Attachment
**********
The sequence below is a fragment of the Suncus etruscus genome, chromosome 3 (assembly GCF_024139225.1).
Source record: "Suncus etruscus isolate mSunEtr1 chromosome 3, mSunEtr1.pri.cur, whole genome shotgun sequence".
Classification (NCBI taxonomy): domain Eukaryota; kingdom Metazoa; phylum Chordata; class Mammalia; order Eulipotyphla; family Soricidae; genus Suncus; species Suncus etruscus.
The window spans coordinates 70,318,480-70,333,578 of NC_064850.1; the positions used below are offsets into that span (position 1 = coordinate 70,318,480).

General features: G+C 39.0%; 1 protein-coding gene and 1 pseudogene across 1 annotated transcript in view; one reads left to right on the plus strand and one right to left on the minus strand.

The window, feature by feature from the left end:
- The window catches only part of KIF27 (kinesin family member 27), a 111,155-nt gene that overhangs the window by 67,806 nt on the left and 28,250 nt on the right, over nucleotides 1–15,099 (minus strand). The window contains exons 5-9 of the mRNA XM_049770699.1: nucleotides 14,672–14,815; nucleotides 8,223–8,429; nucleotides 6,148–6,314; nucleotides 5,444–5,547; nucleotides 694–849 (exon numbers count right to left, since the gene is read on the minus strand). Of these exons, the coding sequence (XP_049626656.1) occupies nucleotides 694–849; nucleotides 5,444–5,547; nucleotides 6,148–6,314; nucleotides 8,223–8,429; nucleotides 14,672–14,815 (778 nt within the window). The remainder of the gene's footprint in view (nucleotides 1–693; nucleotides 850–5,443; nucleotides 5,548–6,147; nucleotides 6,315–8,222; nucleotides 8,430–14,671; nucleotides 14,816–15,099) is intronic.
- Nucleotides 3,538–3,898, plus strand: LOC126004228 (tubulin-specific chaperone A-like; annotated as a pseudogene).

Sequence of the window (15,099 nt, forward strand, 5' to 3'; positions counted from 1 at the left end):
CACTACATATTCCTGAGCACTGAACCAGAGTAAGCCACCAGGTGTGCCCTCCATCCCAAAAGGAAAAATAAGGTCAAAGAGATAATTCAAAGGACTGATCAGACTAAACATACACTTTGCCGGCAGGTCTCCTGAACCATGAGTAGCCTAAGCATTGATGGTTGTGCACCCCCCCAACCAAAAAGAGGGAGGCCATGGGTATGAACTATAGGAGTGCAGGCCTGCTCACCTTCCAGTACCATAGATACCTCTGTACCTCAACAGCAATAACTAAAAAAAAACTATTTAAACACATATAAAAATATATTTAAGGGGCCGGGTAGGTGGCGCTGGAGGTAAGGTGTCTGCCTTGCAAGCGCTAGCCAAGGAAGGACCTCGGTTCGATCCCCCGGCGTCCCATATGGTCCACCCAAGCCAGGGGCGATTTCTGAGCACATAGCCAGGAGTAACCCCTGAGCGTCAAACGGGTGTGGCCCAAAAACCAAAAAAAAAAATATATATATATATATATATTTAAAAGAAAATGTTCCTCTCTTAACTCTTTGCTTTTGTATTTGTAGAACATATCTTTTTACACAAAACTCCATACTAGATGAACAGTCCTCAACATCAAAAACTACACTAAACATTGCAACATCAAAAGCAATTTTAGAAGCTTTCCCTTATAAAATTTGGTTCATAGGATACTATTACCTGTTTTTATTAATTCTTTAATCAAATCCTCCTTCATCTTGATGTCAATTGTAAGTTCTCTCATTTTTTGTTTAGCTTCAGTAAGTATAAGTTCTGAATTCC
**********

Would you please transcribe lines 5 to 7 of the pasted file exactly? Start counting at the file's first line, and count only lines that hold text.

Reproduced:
General features: G+C 39.0%; 1 protein-coding gene and 1 pseudogene across 1 annotated transcript in view; one reads left to right on the plus strand and one right to left on the minus strand.

The window, feature by feature from the left end:
- The window catches only part of KIF27 (kinesin family member 27), a 111,155-nt gene that overhangs the window by 67,806 nt on the left and 28,250 nt on the right, over nucleotides 1–15,099 (minus strand). The window contains exons 5-9 of the mRNA XM_049770699.1: nucleotides 14,672–14,815; nucleotides 8,223–8,429; nucleotides 6,148–6,314; nucleotides 5,444–5,547; nucleotides 694–849 (exon numbers count right to left, since the gene is read on the minus strand). Of these exons, the coding sequence (XP_049626656.1) occupies nucleotides 694–849; nucleotides 5,444–5,547; nucleotides 6,148–6,314; nucleotides 8,223–8,429; nucleotides 14,672–14,815 (778 nt within the window). The remainder of the gene's footprint in view (nucleotides 1–693; nucleotides 850–5,443; nucleotides 5,548–6,147; nucleotides 6,315–8,222; nucleotides 8,430–14,671; nucleotides 14,816–15,099) is intronic.